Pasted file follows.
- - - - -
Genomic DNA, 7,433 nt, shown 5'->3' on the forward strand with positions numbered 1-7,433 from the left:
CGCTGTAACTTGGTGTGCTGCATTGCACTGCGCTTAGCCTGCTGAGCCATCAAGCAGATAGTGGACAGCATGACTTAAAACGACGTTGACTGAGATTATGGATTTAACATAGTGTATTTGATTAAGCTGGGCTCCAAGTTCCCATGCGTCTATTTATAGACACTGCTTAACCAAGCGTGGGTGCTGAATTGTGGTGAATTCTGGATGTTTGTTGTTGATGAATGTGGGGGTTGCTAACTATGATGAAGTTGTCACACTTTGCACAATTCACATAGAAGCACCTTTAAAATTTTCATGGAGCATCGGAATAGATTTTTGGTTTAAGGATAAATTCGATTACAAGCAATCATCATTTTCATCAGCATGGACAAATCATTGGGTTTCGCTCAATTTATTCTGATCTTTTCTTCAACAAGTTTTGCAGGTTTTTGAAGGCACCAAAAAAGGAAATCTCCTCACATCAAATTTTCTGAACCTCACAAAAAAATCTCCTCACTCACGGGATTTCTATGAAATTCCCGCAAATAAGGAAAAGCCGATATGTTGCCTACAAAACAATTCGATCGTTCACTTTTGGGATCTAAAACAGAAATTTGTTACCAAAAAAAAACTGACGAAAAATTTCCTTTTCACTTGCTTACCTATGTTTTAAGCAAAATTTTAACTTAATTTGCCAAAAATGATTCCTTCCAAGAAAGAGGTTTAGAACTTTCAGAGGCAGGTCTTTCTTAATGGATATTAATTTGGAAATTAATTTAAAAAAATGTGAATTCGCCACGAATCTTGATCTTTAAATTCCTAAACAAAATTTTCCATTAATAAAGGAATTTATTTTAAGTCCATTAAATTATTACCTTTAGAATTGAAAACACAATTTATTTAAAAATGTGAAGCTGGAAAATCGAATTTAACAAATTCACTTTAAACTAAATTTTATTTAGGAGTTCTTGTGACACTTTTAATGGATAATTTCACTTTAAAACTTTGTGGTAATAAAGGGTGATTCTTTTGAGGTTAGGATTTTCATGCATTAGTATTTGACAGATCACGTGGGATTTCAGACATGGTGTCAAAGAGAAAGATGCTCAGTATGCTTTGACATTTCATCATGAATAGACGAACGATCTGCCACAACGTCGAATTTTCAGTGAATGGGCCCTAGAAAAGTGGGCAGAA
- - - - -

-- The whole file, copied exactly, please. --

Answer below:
Genomic DNA, 7,433 nt, shown 5'->3' on the forward strand with positions numbered 1-7,433 from the left:
CGCTGTAACTTGGTGTGCTGCATTGCACTGCGCTTAGCCTGCTGAGCCATCAAGCAGATAGTGGACAGCATGACTTAAAACGACGTTGACTGAGATTATGGATTTAACATAGTGTATTTGATTAAGCTGGGCTCCAAGTTCCCATGCGTCTATTTATAGACACTGCTTAACCAAGCGTGGGTGCTGAATTGTGGTGAATTCTGGATGTTTGTTGTTGATGAATGTGGGGGTTGCTAACTATGATGAAGTTGTCACACTTTGCACAATTCACATAGAAGCACCTTTAAAATTTTCATGGAGCATCGGAATAGATTTTTGGTTTAAGGATAAATTCGATTACAAGCAATCATCATTTTCATCAGCATGGACAAATCATTGGGTTTCGCTCAATTTATTCTGATCTTTTCTTCAACAAGTTTTGCAGGTTTTTGAAGGCACCAAAAAAGGAAATCTCCTCACATCAAATTTTCTGAACCTCACAAAAAAATCTCCTCACTCACGGGATTTCTATGAAATTCCCGCAAATAAGGAAAAGCCGATATGTTGCCTACAAAACAATTCGATCGTTCACTTTTGGGATCTAAAACAGAAATTTGTTACCAAAAAAAAACTGACGAAAAATTTCCTTTTCACTTGCTTACCTATGTTTTAAGCAAAATTTTAACTTAATTTGCCAAAAATGATTCCTTCCAAGAAAGAGGTTTAGAACTTTCAGAGGCAGGTCTTTCTTAATGGATATTAATTTGGAAATTAATTTAAAAAAATGTGAATTCGCCACGAATCTTGATCTTTAAATTCCTAAACAAAATTTTCCATTAATAAAGGAATTTATTTTAAGTCCATTAAATTATTACCTTTAGAATTGAAAACACAATTTATTTAAAAATGTGAAGCTGGAAAATCGAATTTAACAAATTCACTTTAAACTAAATTTTATTTAGGAGTTCTTGTGACACTTTTAATGGATAATTTCACTTTAAAACTTTGTGGTAATAAAGGGTGATTCTTTTGAGGTTAGGATTTTCATGCATTAGTATTTGACAGATCACGTGGGATTTCAGACATGGTGTCAAAGAGAAAGATGCTCAGTATGCTTTGACATTTCATCATGAATAGACGAACGATCTGCCACAACGTCGAATTTTCAGTGAATGGGCCCTAGAAAAGTGGGCAGAA